In 1909 when Aunt Irene was 45 she married a widower who lad lost three wives, an extremely fat man by the name of Reuben Gipe. He had several children by his other wives but all of them were grown up and married except a small boy Brooks' age, I believe, named after his father. Mr. Gipe had been the owner of the biggest general merchandise store in Paulding. It was on the west side of the square in the only three-story block in town and had two wooden lions in front. Not only was I fascinated by the lions but also by the wire baskets running on the trolleys along the ceiling from various counters to the cashier's desk perched on a high platform at the rear of the store. In the absence of cash registers at the counters the customer's money and the sales slop were placed in the basket and sent zinging across the ceiling to the cashier-bookkeeper who made change and entered the amount in the books, then sent the basket back to the clerk. Shortly before he married Aunt Irene, Gipe had lost the Paulding store and opened a smaller store in Grover Hill, a small town about 20 miles to the southeast, taking his lions with him.
Grandma Courtright's health had become so bad by 1909 that she was unable to get out of bed. The only way to get her to Grover Hill was by train. I was at school when the dray came to the house to take her, bed and all, to the depot but I arrived in time to see her put in the baggage car of the noon train going south. At Haviland, two stations farther, she was transferred to an eastbound train for the short trip to her final destination. That was the last time I saw her. When she died her body was taken to Lithopolis and buried next to her husband, my grandfather, whom I never knew as he died two years before I was born.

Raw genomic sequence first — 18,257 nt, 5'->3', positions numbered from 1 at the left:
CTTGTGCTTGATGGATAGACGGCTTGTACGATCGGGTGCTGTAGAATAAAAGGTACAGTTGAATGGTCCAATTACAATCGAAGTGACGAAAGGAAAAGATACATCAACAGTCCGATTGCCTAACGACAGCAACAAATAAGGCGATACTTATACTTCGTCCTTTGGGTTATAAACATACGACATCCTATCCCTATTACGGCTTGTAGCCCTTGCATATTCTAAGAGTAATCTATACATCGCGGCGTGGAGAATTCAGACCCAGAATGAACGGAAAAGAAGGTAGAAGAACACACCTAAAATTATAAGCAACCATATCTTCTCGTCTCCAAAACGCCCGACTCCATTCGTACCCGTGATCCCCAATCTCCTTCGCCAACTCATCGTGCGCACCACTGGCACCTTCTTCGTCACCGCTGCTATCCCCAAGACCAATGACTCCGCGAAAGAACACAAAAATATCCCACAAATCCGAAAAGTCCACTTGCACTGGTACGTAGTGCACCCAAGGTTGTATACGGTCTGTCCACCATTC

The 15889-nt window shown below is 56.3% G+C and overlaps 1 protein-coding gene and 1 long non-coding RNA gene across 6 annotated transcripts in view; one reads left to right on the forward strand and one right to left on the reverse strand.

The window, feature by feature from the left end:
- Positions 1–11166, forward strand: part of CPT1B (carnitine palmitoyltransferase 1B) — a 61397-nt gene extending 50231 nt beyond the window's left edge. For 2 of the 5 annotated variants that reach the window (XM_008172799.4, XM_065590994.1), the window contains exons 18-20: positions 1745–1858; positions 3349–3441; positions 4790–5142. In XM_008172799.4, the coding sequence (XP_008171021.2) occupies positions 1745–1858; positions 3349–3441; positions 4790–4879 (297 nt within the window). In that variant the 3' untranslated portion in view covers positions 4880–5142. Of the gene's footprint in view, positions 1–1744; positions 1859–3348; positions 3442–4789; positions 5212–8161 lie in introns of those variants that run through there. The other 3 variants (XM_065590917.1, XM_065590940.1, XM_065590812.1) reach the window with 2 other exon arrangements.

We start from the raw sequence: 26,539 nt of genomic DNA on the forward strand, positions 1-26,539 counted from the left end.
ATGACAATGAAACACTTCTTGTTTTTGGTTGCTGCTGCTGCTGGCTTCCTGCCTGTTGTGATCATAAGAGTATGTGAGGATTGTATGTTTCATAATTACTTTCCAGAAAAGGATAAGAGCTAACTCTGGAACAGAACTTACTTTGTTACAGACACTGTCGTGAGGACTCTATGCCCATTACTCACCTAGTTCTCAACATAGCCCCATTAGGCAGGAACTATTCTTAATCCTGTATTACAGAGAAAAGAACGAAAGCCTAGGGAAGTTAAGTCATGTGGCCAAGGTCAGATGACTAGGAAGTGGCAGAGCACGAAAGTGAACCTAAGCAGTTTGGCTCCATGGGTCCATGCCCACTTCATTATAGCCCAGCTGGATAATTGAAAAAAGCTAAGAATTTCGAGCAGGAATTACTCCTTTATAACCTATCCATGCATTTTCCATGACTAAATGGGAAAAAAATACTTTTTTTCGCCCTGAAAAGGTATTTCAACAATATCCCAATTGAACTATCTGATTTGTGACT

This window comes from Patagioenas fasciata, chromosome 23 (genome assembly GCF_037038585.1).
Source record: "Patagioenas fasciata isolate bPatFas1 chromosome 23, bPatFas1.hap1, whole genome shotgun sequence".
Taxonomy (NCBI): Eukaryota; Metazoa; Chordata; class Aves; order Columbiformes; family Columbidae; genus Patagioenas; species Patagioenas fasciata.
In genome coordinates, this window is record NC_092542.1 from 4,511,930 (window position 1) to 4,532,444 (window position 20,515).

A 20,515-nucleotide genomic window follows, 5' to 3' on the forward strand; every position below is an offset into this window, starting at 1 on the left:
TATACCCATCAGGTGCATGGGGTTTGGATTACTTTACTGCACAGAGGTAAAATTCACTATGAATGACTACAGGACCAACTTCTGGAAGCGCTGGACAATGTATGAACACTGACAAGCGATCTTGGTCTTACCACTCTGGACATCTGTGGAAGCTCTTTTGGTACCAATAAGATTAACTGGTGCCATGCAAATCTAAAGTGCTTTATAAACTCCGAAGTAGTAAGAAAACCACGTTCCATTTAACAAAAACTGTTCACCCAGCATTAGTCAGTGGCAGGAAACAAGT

It was not long after Aunt Irene was married that Uncle Reuben bought one of the newfangled motor cars so he could make the trip to Paulding, where he still had business, at a faster pace. He never became a very good driver. I remember once being in the back seat with Aunt Irene when he tried to move the car into the shade of a tree in front of our house. Instead of looking ahead he was looking up into the tree branches and went bang- right into the tree trunk, putting a big dent in the radiator. Cars had to bumpers then. Jake Knoedler, the blacksmith on the corner, had to fix the leaky radiator before the Gipes could go home. All of us older children took turns spending a week or two at Aunt Irene's in the summer. Whenever Uncle Reuben came to Paulding on business he always came to our house for dinner whether it was dinnertime or not. It made a lot of extra work for my mother- he could eat as much as our whole family put together- but he was always welcome. When he died some years later Aunt Irene moved back to Paulding with her stepson and lived in a small house next to the Lowenthaw house. There was a rumor that Uncle Reuben committed suicide. I don't know how true it was.